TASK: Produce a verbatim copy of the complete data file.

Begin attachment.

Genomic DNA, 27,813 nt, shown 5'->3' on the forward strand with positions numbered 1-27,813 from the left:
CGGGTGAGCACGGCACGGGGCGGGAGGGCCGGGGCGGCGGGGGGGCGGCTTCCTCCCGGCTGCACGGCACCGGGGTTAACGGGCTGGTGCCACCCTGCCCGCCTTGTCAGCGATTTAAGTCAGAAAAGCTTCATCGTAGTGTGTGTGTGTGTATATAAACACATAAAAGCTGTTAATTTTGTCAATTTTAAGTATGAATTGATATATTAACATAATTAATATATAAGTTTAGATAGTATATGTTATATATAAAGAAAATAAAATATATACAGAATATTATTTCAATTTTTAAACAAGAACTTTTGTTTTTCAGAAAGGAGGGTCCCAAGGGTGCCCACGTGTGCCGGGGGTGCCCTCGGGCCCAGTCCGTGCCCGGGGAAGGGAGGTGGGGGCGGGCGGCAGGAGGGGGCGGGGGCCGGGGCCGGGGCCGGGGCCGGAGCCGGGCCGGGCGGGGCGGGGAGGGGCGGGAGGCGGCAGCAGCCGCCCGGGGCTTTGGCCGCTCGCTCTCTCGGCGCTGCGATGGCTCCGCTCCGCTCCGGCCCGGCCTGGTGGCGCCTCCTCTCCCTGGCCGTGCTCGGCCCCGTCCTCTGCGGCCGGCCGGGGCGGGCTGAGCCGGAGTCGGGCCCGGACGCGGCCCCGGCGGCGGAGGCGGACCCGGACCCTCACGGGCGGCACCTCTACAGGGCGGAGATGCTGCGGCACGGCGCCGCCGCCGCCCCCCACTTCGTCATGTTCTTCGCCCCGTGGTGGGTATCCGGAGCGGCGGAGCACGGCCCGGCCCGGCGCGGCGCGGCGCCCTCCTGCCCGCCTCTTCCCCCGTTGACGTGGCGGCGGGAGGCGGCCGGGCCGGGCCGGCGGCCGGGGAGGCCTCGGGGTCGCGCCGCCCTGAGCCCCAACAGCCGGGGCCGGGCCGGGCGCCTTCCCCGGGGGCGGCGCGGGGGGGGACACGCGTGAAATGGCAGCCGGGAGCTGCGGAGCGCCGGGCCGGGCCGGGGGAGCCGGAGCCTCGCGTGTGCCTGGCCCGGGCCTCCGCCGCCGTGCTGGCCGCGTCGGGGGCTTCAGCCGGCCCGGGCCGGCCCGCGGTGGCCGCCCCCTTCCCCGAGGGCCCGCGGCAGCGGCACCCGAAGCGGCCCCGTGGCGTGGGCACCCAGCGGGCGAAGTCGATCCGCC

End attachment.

Genomic DNA, 27,813 nt, shown 5'->3' on the forward strand with positions numbered 1-27,813 from the left:
CGGGTGAGCACGGCACGGGGCGGGAGGGCCGGGGCGGCGGGGGGGCGGCTTCCTCCCGGCTGCACGGCACCGGGGTTAACGGGCTGGTGCCACCCTGCCCGCCTTGTCAGCGATTTAAGTCAGAAAAGCTTCATCGTAGTGTGTGTGTGTGTATATAAACACATAAAAGCTGTTAATTTTGTCAATTTTAAGTATGAATTGATATATTAACATAATTAATATATAAGTTTAGATAGTATATGTTATATATAAAGAAAATAAAATATATACAGAATATTATTTCAATTTTTAAACAAGAACTTTTGTTTTTCAGAAAGGAGGGTCCCAAGGGTGCCCACGTGTGCCGGGGGTGCCCTCGGGCCCAGTCCGTGCCCGGGGAAGGGAGGTGGGGGCGGGCGGCAGGAGGGGGCGGGGGCCGGGGCCGGGGCCGGGGCCGGAGCCGGGCCGGGCGGGGCGGGGAGGGGCGGGAGGCGGCAGCAGCCGCCCGGGGCTTTGGCCGCTCGCTCTCTCGGCGCTGCGATGGCTCCGCTCCGCTCCGGCCCGGCCTGGTGGCGCCTCCTCTCCCTGGCCGTGCTCGGCCCCGTCCTCTGCGGCCGGCCGGGGCGGGCTGAGCCGGAGTCGGGCCCGGACGCGGCCCCGGCGGCGGAGGCGGACCCGGACCCTCACGGGCGGCACCTCTACAGGGCGGAGATGCTGCGGCACGGCGCCGCCGCCGCCCCCCACTTCGTCATGTTCTTCGCCCCGTGGTGGGTATCCGGAGCGGCGGAGCACGGCCCGGCCCGGCGCGGCGCGGCGCCCTCCTGCCCGCCTCTTCCCCCGTTGACGTGGCGGCGGGAGGCGGCCGGGCCGGGCCGGCGGCCGGGGAGGCCTCGGGGTCGCGCCGCCCTGAGCCCCAACAGCCGGGGCCGGGCCGGGCGCCTTCCCCGGGGGCGGCGCGGGGGGGGACACGCGTGAAATGGCAGCCGGGAGCTGCGGAGCGCCGGGCCGGGCCGGGGGAGCCGGAGCCTCGCGTGTGCCTGGCCCGGGCCTCCGCCGCCGTGCTGGCCGCGTCGGGGGCTTCAGCCGGCCCGGGCCGGCCCGCGGTGGCCGCCCCCTTCCCCGAGGGCCCGCGGCAGCGGCACCCGAAGCGGCCCCGTGGCGTGGGCACCCAGCGGGCGAAGTCGATCCGCC